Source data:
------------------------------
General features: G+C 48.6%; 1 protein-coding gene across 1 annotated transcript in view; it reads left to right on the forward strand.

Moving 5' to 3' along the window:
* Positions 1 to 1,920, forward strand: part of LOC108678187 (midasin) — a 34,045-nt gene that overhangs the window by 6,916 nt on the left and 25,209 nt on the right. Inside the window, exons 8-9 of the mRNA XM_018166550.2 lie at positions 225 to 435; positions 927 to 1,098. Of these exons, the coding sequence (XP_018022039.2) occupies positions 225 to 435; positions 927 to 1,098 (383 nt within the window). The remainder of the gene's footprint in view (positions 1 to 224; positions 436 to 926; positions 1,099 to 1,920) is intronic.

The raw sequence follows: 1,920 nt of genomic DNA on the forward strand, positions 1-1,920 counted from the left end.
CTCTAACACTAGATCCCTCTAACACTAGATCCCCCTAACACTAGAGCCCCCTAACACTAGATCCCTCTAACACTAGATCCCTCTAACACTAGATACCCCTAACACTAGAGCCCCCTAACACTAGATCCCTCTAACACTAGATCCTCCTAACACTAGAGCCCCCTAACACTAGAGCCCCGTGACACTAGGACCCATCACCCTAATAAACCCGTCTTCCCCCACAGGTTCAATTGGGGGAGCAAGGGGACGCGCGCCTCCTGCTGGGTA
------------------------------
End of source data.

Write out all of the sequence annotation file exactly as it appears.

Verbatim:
General features: G+C 48.6%; 1 protein-coding gene across 1 annotated transcript in view; it reads left to right on the forward strand.

Moving 5' to 3' along the window:
* Positions 1 to 1,920, forward strand: part of LOC108678187 (midasin) — a 34,045-nt gene that overhangs the window by 6,916 nt on the left and 25,209 nt on the right. Inside the window, exons 8-9 of the mRNA XM_018166550.2 lie at positions 225 to 435; positions 927 to 1,098. Of these exons, the coding sequence (XP_018022039.2) occupies positions 225 to 435; positions 927 to 1,098 (383 nt within the window). The remainder of the gene's footprint in view (positions 1 to 224; positions 436 to 926; positions 1,099 to 1,920) is intronic.

The raw sequence follows: 1,920 nt of genomic DNA on the forward strand, positions 1-1,920 counted from the left end.
CTCTAACACTAGATCCCTCTAACACTAGATCCCCCTAACACTAGAGCCCCCTAACACTAGATCCCTCTAACACTAGATCCCTCTAACACTAGATACCCCTAACACTAGAGCCCCCTAACACTAGATCCCTCTAACACTAGATCCTCCTAACACTAGAGCCCCCTAACACTAGAGCCCCGTGACACTAGGACCCATCACCCTAATAAACCCGTCTTCCCCCACAGGTTCAATTGGGGGAGCAAGGGGACGCGCGCCTCCTGCTGGGTA